There’s one caveat, though. The moment we skirt our obligation as “wealth managers,” the roles of the partnership swap. Our partner, G‑d, now keeps 90 percent, and we get 10 percent. Yes, the Talmud explains that when we do not tithe the income that G‑d gives us, we will receive just the tithe!6 I don’t know about you, but I’m not willing to take that risk.

The Talmud narrates the story of a rich man who owned a field. This field produced a thousand kor (think of it as tons) annually. Thus, every year, following the Torah precept of tithing, the separated 100 kor as tithes. Upon his deathbed, he called his son to give him final instructions: “My son, know that this field that I am giving you for inheritance yields a thousand kor every year. Make sure that you will separate 100 kor as I did throughout my lifetime.” The rich man then passed away.

His son was now the owner of the field. Just as his father had told him, it yielded 1,000 kor. Dutifully, the son-turned-businessman separated 100 kor. The second year, however, the tithe started feeling burdensome to him. “It’s too much!” he thought to himself. He did not tithe. To his dismay the next year, the field produced only 100 kor. Mistakenly, he thought he’d been saving himself some money. And so could we.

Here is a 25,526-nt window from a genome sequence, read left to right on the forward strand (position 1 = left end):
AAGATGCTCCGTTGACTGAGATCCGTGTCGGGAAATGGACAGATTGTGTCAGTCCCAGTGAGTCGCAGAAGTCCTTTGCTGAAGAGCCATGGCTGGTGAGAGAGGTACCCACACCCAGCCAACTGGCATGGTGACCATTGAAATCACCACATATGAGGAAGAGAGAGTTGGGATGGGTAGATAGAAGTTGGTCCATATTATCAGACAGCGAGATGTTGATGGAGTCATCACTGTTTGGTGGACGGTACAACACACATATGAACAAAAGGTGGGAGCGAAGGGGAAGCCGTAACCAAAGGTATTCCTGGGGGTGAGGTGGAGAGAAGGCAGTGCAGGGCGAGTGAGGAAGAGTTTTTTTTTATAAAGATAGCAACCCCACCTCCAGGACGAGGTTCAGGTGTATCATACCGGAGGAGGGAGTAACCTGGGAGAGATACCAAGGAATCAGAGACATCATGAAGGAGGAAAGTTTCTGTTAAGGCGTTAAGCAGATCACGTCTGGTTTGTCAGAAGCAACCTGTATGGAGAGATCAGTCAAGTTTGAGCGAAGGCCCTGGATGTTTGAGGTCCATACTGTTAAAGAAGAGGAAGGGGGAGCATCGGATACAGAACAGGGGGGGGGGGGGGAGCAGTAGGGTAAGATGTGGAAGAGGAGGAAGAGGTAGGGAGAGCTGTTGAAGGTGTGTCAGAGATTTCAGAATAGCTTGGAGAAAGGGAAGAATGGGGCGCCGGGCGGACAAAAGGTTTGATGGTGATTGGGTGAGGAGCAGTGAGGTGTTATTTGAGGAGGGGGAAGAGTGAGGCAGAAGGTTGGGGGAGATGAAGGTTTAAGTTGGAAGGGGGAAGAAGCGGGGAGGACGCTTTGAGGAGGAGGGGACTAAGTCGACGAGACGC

But in thinking like this, we make a fatal mistake. Such was the case in the times of Rabbi Pinchas Ben Yair, when farmers were dumbfounded as to the mysterious mice infestation that was eating away their produce. When the farmers told Pinchas Ben Yair about their problem, he called a meeting of all the mice. Yes, he, like King Salomon, understood the language of animals.

“Why do you steal the grain?” he asked the mice. To which they confidently replied: “We are free to do so, as the farmers did not tithe their harvest!”

Now, as many of us, these farmers were not going to stand being told they were not generous. “We did tithe the harvest!” the farmers protested.

“Are you sure you gave as much as you were supposed to do?” asked Rabbi Pinchas. “Or did you just guess?”

And, of course, the farmers then admitted that they had not been as careful as they should. As soon as they were careful to tithe, the mice disappeared.

The Sefer Chassidim says, “Woe to those who withhold their maaser, for in the end they will be left with nothing, but 10 percent of their initial holdings.”